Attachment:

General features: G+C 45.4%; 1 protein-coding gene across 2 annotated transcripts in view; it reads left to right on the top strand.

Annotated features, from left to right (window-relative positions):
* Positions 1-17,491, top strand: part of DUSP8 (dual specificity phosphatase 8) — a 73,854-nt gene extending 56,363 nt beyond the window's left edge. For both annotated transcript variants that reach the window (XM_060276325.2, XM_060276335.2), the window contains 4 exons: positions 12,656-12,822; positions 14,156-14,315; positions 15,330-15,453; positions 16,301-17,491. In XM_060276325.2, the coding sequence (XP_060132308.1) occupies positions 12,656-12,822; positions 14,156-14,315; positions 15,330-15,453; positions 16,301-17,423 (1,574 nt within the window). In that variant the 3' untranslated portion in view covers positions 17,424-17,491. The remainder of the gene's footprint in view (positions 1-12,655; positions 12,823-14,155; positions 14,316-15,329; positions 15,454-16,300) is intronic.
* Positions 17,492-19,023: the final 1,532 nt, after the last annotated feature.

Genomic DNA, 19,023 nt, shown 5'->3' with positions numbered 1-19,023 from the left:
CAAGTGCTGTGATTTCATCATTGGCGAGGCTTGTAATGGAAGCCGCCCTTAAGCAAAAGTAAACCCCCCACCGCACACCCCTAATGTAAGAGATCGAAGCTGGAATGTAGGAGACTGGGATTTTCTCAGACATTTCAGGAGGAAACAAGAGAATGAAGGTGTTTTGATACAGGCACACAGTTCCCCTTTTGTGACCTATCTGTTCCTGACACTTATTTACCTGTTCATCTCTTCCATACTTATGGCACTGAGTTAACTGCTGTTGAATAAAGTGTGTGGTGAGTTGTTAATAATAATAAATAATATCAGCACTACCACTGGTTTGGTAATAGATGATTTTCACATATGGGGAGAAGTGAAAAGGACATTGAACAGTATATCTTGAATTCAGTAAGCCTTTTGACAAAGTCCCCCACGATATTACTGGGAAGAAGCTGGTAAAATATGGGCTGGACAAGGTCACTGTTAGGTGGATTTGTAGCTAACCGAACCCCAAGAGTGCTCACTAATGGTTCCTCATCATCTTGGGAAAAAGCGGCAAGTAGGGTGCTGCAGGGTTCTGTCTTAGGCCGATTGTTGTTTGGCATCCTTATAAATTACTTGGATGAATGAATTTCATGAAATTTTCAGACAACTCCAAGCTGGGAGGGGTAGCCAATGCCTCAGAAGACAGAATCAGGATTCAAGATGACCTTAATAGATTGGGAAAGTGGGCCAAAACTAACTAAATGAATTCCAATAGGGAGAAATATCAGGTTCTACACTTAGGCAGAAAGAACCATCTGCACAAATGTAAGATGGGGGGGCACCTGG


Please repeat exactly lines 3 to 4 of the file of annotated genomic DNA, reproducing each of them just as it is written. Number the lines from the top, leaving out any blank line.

* Positions 1-17,491, top strand: part of DUSP8 (dual specificity phosphatase 8) — a 73,854-nt gene extending 56,363 nt beyond the window's left edge. For both annotated transcript variants that reach the window (XM_060276325.2, XM_060276335.2), the window contains 4 exons: positions 12,656-12,822; positions 14,156-14,315; positions 15,330-15,453; positions 16,301-17,491. In XM_060276325.2, the coding sequence (XP_060132308.1) occupies positions 12,656-12,822; positions 14,156-14,315; positions 15,330-15,453; positions 16,301-17,423 (1,574 nt within the window). In that variant the 3' untranslated portion in view covers positions 17,424-17,491. The remainder of the gene's footprint in view (positions 1-12,655; positions 12,823-14,155; positions 14,316-15,329; positions 15,454-16,300) is intronic.
* Positions 17,492-19,023: the final 1,532 nt, after the last annotated feature.